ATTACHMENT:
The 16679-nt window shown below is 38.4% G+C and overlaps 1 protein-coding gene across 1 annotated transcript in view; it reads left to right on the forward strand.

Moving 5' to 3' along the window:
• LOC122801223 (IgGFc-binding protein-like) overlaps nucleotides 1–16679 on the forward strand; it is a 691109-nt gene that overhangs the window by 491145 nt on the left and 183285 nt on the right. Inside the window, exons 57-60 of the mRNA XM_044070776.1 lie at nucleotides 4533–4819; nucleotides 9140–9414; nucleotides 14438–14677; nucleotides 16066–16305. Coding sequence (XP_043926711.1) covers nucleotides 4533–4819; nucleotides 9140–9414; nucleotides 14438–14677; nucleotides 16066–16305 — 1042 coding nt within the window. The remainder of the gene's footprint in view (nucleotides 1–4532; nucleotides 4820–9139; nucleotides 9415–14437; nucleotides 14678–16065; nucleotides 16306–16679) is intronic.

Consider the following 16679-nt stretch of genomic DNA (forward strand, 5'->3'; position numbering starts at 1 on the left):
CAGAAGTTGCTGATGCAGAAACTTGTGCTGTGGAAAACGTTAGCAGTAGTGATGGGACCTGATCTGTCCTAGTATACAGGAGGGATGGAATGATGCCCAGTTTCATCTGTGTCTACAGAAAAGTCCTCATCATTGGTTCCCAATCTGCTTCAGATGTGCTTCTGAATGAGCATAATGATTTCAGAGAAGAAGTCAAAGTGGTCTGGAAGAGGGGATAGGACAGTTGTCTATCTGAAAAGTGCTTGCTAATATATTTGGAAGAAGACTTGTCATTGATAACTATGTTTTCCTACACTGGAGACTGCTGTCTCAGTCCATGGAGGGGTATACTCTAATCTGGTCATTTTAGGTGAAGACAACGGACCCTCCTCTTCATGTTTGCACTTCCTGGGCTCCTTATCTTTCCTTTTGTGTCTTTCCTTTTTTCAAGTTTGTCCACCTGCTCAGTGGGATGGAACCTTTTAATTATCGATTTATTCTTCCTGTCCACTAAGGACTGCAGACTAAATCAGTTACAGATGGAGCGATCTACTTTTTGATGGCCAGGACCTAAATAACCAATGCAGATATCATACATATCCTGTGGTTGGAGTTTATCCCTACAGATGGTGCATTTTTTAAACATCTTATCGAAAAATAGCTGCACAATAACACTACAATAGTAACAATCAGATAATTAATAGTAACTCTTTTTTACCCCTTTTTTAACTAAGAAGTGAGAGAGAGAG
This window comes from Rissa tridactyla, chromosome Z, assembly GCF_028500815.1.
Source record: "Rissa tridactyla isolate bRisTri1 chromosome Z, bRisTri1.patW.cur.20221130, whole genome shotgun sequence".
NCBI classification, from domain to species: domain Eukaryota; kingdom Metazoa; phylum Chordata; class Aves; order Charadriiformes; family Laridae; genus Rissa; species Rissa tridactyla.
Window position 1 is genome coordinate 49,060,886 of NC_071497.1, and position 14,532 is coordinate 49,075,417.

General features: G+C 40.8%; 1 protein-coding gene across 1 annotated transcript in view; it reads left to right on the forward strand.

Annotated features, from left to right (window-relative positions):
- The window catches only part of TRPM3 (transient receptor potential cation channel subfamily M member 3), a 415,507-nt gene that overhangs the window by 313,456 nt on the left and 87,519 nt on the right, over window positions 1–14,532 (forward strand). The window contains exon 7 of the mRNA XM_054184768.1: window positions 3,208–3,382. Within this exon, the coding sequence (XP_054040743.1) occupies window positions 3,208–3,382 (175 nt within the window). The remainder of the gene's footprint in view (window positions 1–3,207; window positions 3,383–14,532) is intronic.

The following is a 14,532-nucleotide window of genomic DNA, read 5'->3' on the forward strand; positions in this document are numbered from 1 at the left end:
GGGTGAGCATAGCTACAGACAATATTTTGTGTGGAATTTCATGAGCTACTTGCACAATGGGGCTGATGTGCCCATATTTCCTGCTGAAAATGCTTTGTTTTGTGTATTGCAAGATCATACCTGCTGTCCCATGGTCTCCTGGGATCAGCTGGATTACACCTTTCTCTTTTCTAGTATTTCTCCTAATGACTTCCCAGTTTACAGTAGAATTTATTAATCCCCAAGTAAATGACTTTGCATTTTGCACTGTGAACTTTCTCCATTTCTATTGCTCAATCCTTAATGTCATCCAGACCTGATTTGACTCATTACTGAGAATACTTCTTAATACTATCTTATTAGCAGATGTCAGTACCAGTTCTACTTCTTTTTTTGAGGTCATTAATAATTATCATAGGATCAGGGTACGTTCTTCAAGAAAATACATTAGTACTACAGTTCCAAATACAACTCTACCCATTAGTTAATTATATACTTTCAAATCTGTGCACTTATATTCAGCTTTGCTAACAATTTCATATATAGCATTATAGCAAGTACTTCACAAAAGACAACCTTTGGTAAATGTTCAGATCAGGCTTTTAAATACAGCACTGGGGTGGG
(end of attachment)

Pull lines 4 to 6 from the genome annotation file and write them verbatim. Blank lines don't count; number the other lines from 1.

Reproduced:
Consider the following 16679-nt stretch of genomic DNA (forward strand, 5'->3'; position numbering starts at 1 on the left):
CAGAAGTTGCTGATGCAGAAACTTGTGCTGTGGAAAACGTTAGCAGTAGTGATGGGACCTGATCTGTCCTAGTATACAGGAGGGATGGAATGATGCCCAGTTTCATCTGTGTCTACAGAAAAGTCCTCATCATTGGTTCCCAATCTGCTTCAGATGTGCTTCTGAATGAGCATAATGATTTCAGAGAAGAAGTCAAAGTGGTCTGGAAGAGGGGATAGGACAGTTGTCTATCTGAAAAGTGCTTGCTAATATATTTGGAAGAAGACTTGTCATTGATAACTATGTTTTCCTACACTGGAGACTGCTGTCTCAGTCCATGGAGGGGTATACTCTAATCTGGTCATTTTAGGTGAAGACAACGGACCCTCCTCTTCATGTTTGCACTTCCTGGGCTCCTTATCTTTCCTTTTGTGTCTTTCCTTTTTTCAAGTTTGTCCACCTGCTCAGTGGGATGGAACCTTTTAATTATCGATTTATTCTTCCTGTCCACTAAGGACTGCAGACTAAATCAGTTACAGATGGAGCGATCTACTTTTTGATGGCCAGGACCTAAATAACCAATGCAGATATCATACATATCCTGTGGTTGGAGTTTATCCCTACAGATGGTGCATTTTTTAAACATCTTATCGAAAAATAGCTGCACAATAACACTACAATAGTAACAATCAGATAATTAATAGTAACTCTTTTTTACCCCTTTTTTAACTAAGAAGTGAGAGAGAGAG
This window comes from Rissa tridactyla, chromosome Z, assembly GCF_028500815.1.